Moruisg - 928m
Sgurr nan Ceannaichean - 913m

Friday 29th April 2011

Weather/Conditions: Sunny weather, little cloud and a lot of haze obscuring views to more distant mountains. Windy on the tops and warm otherwise.
Distance/Ascent/Time: 11.3km / 970m / 4h 55m
Accompanying: Colin and Faye

I was up well before 5am, up early for a trip that saw Colin Macleod up his 200th Munro. We were going to Glen Carron/Torridon area for a few days - a weekend in the northwest was what I needed to take a holiday from end-of-year university work, although guilt make itself known.

Colin picked me up from mine, and we headed out to Kilsyth and onto the A9. It was an amazing morning, the sun illuminated the mountains all the way up. We stopped at Inverness for breakfast in Tesco then headed westward to our mountains of choice today: Moruisg and Sgurr nan Ceannaichean. The latter used to be a Munro but it's summit is a matter of centimetres below 3000 feet.

The drive down Glen Carron started well - through a break in the trees at Achnasheen, I caught sight of Liathach briefly, swore aloud, and then apologised to Colin and Faye. It had been just a brief view, but it was my first proper view of that huge mountain and I was instantly stunned. What a giant. Pictures are impressive, but the real thing is just magnificent.

Further down Glen Carron, Moruisg swung into view. It's eastern corrie throws an attractive profile from the road, although access to this side is difficult and consequently everybody else, including us, starts further down the glen where the mountain resembles a pudding than a sculpted, rocky mountain.


We parked west of Loch Sgamhain, where a footbridge crosses the River Carron to gain access to Moruisg's long north flank. It's hardly a mountain face from this angle, sadly one of the more shapeless sides to this hill. We'd heard about people calling this hill a dull slog, which I could imagine: if the storms were doing their havoc, it would become a very dull and tedious ascent through mist and rain.

But we had no such problems today: just dry, sunny weather and a breeze to keep the heat off. (The wind had been very strong at the lay-by where we parked, but fine on the hill.) The angle of the face is usually steep enough to make solid progress, but not so steep as to be tiring. As we gained height, the mountains of the north opened out bit by bit: Liathach, Beinn Eighe, and most special of the lot, A' Mhaighean, the elusive Fisherfield. It's light grasses shining through the haze gave the impression of a summit of white sand.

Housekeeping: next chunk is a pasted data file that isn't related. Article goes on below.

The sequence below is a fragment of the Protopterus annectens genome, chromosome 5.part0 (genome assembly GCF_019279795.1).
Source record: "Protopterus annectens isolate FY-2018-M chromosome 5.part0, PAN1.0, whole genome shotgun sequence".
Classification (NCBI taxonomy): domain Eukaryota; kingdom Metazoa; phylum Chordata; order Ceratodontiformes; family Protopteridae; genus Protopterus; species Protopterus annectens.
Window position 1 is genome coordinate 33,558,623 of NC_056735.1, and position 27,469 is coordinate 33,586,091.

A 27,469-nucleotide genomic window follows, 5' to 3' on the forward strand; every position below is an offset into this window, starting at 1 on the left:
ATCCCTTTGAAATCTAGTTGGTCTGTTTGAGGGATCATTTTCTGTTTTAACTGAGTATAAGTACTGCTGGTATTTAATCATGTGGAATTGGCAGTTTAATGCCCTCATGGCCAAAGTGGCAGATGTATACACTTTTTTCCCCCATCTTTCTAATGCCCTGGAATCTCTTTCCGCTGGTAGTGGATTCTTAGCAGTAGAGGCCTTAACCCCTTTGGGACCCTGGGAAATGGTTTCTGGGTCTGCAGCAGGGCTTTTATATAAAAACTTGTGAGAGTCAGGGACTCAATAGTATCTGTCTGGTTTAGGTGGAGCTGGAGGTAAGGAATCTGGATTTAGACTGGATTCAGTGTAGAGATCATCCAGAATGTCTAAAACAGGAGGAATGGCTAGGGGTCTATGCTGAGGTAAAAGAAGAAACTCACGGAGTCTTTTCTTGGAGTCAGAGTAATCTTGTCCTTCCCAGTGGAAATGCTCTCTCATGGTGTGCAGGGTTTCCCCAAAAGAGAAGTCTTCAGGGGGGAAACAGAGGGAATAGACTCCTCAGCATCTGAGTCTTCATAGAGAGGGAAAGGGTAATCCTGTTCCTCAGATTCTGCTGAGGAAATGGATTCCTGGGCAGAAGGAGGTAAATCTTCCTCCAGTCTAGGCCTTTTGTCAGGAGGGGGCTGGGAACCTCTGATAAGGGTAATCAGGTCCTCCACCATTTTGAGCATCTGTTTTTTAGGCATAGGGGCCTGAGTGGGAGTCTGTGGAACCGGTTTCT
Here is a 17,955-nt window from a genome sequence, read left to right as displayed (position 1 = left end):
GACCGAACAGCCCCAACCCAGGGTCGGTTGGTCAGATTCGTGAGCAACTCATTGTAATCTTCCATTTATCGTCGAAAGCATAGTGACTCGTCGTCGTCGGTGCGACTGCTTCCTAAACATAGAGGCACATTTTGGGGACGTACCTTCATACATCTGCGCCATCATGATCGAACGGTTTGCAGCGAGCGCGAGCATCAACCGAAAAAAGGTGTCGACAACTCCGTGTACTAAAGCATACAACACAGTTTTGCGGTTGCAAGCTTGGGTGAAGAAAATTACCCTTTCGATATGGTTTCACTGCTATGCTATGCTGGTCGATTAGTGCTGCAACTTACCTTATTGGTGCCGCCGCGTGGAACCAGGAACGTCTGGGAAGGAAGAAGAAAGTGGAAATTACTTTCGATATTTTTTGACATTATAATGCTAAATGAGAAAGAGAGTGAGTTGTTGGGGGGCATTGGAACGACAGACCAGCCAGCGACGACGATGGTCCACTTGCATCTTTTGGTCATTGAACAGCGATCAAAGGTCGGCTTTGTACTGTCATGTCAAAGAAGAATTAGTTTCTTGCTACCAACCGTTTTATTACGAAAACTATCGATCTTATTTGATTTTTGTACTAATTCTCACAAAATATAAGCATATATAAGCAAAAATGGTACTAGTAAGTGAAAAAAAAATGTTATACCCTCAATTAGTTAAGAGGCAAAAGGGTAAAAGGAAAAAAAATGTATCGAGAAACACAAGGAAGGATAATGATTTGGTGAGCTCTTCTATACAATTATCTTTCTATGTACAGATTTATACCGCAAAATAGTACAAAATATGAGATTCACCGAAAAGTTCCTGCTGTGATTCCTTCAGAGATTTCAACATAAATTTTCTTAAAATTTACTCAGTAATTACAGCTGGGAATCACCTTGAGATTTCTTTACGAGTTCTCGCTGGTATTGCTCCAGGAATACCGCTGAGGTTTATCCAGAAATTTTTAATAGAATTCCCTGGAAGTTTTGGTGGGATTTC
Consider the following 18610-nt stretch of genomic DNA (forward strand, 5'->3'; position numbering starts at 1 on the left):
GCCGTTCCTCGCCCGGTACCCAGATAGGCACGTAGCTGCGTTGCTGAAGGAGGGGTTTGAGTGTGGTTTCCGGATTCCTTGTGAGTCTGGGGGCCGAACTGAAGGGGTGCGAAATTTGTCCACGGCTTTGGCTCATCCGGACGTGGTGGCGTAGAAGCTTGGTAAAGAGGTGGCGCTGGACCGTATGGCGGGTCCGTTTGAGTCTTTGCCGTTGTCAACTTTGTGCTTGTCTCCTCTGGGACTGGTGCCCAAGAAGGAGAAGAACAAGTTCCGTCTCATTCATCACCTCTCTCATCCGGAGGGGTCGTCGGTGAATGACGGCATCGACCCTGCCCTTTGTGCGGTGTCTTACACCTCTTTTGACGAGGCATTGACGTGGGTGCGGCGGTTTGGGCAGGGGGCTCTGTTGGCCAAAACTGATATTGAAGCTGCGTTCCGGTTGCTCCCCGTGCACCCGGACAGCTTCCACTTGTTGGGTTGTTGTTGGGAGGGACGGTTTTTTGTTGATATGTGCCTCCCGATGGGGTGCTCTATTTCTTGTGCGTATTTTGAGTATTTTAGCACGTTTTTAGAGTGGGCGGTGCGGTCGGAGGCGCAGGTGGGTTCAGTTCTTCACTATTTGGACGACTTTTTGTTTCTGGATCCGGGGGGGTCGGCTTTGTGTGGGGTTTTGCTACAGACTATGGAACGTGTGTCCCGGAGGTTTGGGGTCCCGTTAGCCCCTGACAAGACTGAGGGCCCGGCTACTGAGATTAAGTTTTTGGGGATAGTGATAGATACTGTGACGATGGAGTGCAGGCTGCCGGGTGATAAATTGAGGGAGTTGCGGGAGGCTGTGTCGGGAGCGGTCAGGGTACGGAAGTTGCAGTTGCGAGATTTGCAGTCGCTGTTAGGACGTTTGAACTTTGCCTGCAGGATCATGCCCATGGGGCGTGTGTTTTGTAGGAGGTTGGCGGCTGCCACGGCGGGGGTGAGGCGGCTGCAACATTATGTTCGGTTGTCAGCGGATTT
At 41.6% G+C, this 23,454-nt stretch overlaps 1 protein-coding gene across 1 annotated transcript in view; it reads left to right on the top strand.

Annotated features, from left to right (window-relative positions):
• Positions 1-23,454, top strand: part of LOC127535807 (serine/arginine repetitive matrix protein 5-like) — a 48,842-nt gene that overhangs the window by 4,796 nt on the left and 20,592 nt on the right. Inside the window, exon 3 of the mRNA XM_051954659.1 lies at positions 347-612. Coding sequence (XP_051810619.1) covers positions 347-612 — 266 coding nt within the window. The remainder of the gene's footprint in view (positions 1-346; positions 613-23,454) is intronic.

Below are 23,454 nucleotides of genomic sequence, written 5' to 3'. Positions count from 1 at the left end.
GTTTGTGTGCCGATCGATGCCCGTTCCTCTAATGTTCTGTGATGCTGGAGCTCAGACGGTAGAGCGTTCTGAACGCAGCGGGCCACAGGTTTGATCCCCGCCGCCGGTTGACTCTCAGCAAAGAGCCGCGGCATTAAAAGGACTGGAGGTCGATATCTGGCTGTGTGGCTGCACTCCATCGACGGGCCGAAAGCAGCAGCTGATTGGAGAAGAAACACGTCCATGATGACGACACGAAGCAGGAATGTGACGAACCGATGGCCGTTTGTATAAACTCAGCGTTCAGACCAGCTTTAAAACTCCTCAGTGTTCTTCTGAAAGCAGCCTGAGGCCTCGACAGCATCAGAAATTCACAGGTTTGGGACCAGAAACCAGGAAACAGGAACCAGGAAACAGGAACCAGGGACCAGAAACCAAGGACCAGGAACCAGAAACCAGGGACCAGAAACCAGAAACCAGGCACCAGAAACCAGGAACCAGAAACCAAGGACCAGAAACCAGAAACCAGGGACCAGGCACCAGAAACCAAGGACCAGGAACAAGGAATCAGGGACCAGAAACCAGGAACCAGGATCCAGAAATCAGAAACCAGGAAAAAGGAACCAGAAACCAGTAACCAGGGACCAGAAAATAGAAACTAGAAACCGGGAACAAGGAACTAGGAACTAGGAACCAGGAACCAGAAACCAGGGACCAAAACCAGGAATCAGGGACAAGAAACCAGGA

The face steeped briefly, then angled backward to form a summit plateau of thin grass and rock. We arrived at a large cairn although the real summit was another cairn a few hundred metres further on. Like Maoile Lunndaidh, it's summit plateau is strange for this part of Scotland. Southward are the remote Loch Monar hills: grassy hills but with steep, craggy corries. Northward is bare rocky Torridon, but Moruisg is the accommodating grassy hill in the middle. Glen Carron carves a great slash through the north west of Scotland marking a geographical shift from the a huge grassy mountains of the south to serrated, bare rocky mountains further north.

And one of the nicest parts of the day was to finally see into the Loch Monar area. I realised that as remote as they are, they could be out of Bridge of Orchy. They can't be that hard, surely? And maybe it wouldn't be so difficult to climb them after all, so long as I can travel up here again some time.

We had this all in view as we sat by Moruisg's summit, sheltering out of the wind.

Sgurr nan Ceannaichean

I thought the next summit, Sgurr nan Ceannaichean, was the more interesting of the two. It's broad arms rising to meet the summit table top made an interesting and picturesque hill. The connecting ridge gave an uncomplicated walk. Bidean a' Choire Sheasgaich has an unmistakable profile at the back, a real landmark mountain which I'd imagine is visible from far around.

We dropped our rucksacks below the summit of Sgurr nan Ceannaichean and walked to the top unencumbered. All should climb this hill with Moruisg, it's a beautiful second half. I imagine that many still do (owing to it's old Munro status) and will continue to do so for a while at least.

A stony path brought us to the top, a flat summit with double cairns. Like Moruisg, the largest probably wasn't on top, the other instead on the edge of the plateau overlooking Monar.


Happy with the time we'd spent at the top, we walked off the summit and collected the rucksacks, went down the north ridge into Coire Toll nam Bian. A path follows Alltan na Feola back towards the car - when we reached it's fresh waters we took a break on the rocks and drank plenty. A path leads out by the river bank and crossed the peat to arrive near the railway. We cut across to the railway and crossed the bridge to the car.

Our day continued further down Glen Carron at Coulags bothy and on the Munro behind, Maol Chean-dearg, in time for sunset.


Moruisg 180° - North

Moruisg 180° - South

Sgurr nan Ceannaichean 360°
Times (Time relative to 0.00)
(0.00) 11.00am A890 Lay by
(2.00) 1.00pm Moruisg
(2.20) 1.20pm Moruisg (left)
(3.10) 2.10pm Sgurr nan Ceannaichean
(3.20) 2.20pm Sgurr nan Ceannaichean (left)
(4.55) 3.55pm A890 Lay by

Written: 2011-07/08